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Jim Chanos is short Grubhub, betting fees will come down and employee costs will rise

James Chanos speaking at the 2019 Delivering Alpha conference in New York on Sept. 19, 2019.
Adam Jeffery | CNBC
Key Points
  • Famous short-seller Jim Chanos is betting against GrubHub. The founder of Kynikos Associates says the food delivery company makes almost nothing per order, and is running into competition and labor issues. 
  • "There's just no margin in this business," Chanos says.
  • Shares of GrubHub fell sharply after the comments.
VIDEO7:2307:23
Short-seller Chanos on why he's shorting food delivery company Grubhub

Investor Jim Chanos is betting against GrubHub, and said the food delivery company makes almost nothing per order.

Chanos, a famous short seller and founder of Kynikos Associates, made the comments on CNBC's "Halftime Report" Thursday from the Delivering Alpha conference, presented by CNBC and Institutional Investor. He predicted fees will come down, while employee costs will rise.

"Right now, GrubHub is making almost no money per order -- it's something like 15 cents," Chanos said. "There's just no margin in this business."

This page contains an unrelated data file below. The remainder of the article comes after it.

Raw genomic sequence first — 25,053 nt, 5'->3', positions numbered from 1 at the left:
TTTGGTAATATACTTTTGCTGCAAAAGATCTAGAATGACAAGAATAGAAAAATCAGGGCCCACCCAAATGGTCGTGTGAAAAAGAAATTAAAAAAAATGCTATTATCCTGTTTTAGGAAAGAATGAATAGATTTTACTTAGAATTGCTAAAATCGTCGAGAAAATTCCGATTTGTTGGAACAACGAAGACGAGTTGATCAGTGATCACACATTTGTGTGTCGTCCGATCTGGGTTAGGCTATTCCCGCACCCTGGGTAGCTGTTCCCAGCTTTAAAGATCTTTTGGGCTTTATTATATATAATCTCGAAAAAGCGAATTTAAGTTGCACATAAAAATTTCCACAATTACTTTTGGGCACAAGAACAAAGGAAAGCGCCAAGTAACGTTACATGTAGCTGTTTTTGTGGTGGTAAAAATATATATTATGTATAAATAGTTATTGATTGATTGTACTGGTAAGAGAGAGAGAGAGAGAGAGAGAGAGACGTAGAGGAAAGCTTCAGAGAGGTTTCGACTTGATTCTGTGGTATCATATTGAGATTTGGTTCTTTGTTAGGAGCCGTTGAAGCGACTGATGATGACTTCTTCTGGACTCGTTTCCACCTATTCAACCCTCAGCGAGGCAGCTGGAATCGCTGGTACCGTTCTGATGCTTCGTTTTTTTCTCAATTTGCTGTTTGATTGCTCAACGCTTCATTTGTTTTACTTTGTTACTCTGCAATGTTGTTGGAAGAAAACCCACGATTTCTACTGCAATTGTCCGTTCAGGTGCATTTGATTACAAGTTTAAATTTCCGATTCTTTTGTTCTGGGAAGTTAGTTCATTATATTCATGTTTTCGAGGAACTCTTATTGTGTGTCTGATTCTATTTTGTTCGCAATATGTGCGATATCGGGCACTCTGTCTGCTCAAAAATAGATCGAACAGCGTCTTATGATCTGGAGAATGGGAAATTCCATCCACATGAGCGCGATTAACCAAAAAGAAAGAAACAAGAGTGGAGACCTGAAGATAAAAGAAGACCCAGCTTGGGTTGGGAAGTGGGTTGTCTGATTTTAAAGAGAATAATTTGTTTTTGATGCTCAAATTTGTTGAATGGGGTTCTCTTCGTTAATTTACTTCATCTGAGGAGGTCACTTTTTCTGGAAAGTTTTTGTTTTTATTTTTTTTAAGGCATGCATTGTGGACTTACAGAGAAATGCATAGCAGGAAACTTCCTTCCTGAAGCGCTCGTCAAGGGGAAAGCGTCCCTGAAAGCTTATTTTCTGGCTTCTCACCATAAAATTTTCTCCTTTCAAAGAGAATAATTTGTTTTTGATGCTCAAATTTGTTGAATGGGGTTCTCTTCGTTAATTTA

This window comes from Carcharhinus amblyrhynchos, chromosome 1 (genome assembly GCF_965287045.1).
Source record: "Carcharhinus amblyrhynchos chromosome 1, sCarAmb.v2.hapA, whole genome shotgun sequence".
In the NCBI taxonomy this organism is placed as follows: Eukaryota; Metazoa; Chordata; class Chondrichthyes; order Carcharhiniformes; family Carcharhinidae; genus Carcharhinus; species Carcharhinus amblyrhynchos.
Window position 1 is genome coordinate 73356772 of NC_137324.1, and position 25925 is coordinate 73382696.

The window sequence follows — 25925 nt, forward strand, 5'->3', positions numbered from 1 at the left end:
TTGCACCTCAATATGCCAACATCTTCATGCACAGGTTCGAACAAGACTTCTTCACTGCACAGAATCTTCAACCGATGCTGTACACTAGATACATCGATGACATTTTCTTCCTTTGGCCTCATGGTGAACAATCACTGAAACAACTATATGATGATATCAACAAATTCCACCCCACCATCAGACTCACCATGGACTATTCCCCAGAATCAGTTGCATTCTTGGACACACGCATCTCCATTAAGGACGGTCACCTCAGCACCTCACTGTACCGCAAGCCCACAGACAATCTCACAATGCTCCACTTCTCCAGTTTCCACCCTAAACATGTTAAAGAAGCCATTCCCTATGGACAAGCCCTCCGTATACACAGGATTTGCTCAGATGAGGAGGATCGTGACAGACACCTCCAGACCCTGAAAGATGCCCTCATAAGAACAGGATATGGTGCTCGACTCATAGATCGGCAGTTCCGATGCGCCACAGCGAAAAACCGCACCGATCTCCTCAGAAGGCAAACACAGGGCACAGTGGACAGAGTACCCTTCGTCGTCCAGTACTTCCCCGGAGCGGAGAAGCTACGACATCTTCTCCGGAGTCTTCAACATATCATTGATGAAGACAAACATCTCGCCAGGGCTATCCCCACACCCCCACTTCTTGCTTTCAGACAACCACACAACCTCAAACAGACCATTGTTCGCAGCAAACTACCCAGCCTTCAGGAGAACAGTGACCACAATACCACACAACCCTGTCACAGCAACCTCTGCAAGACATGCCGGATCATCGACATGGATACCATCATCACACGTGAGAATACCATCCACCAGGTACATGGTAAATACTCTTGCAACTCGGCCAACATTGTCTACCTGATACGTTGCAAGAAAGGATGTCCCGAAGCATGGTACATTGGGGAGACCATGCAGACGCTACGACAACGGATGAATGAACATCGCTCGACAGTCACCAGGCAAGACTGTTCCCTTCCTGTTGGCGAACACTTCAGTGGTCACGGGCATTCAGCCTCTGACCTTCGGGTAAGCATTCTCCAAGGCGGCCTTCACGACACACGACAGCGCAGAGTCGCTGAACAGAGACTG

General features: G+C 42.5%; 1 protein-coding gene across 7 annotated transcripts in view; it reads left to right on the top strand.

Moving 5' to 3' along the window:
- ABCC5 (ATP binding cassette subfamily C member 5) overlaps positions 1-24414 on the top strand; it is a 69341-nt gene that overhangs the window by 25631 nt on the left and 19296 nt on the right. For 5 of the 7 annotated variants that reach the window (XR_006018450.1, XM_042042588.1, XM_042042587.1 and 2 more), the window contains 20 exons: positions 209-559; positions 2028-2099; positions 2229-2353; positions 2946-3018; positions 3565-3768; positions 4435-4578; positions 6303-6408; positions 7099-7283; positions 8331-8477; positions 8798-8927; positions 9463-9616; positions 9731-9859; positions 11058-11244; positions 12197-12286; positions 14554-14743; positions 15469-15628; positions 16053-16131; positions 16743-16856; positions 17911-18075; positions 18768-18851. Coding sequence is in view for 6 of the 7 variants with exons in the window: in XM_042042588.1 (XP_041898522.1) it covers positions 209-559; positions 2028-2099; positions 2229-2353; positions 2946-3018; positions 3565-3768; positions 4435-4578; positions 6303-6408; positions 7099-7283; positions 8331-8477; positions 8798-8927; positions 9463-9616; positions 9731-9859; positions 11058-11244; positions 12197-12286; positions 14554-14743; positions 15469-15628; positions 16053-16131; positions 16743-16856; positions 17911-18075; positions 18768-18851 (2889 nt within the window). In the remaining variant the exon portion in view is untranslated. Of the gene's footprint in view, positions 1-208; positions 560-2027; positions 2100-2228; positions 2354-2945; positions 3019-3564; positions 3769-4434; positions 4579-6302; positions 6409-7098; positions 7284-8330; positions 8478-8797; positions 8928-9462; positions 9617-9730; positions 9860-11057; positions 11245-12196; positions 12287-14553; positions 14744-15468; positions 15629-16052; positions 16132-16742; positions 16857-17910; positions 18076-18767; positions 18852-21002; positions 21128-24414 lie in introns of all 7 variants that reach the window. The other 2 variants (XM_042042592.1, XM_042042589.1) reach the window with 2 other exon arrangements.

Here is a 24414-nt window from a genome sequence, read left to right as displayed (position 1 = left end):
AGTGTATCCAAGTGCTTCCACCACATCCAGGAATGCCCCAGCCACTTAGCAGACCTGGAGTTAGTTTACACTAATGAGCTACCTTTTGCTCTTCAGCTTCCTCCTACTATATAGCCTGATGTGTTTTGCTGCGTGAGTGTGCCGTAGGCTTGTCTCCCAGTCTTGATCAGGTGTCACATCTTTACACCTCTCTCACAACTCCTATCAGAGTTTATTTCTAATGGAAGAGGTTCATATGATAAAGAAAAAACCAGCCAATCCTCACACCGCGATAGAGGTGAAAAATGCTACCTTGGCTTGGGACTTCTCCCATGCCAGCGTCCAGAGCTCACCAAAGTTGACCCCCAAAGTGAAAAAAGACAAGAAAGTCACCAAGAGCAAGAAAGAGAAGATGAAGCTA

Shares of GrubHub fell sharply after the comments, and was down as much as 3% Thursday. Chanos also highlighted fierce competition in the industry for drivers, and the depth of other food delivery options.

"We believe that this pressure is occurring at both ends of the spectrum for the delivery companies," Chanos said. "Not only are we seeing pressure on the labor side with the California law, we believe that the labor arbitrage -- calling these guys contractors -- works in insidious ways.

James Chanos speaking at the 2019 Delivering Alpha conference in New York on Sept. 19, 2019.
Adam Jeffery | CNBC

Chanos said that the company can't afford to be as aggressive as Uber, which has its own food delivery service Uber Eats, because it doesn't have the "financial wherewithal." Competing with Uber, Chanos said, is like being "locked in a cage with a psychopath with an ax."

And while there's competition, Chanos said growth in the restaurant business itself has been stagnant.

"The restaurant business is a tough business," he said. "Even if this all works, and all four of these delivery companies grow to 20 or 25% of all meals, you are growing into a no growth business."

Chanos also revealed on Thursday that he had been shorting kidney dialysis company DaVita for years.

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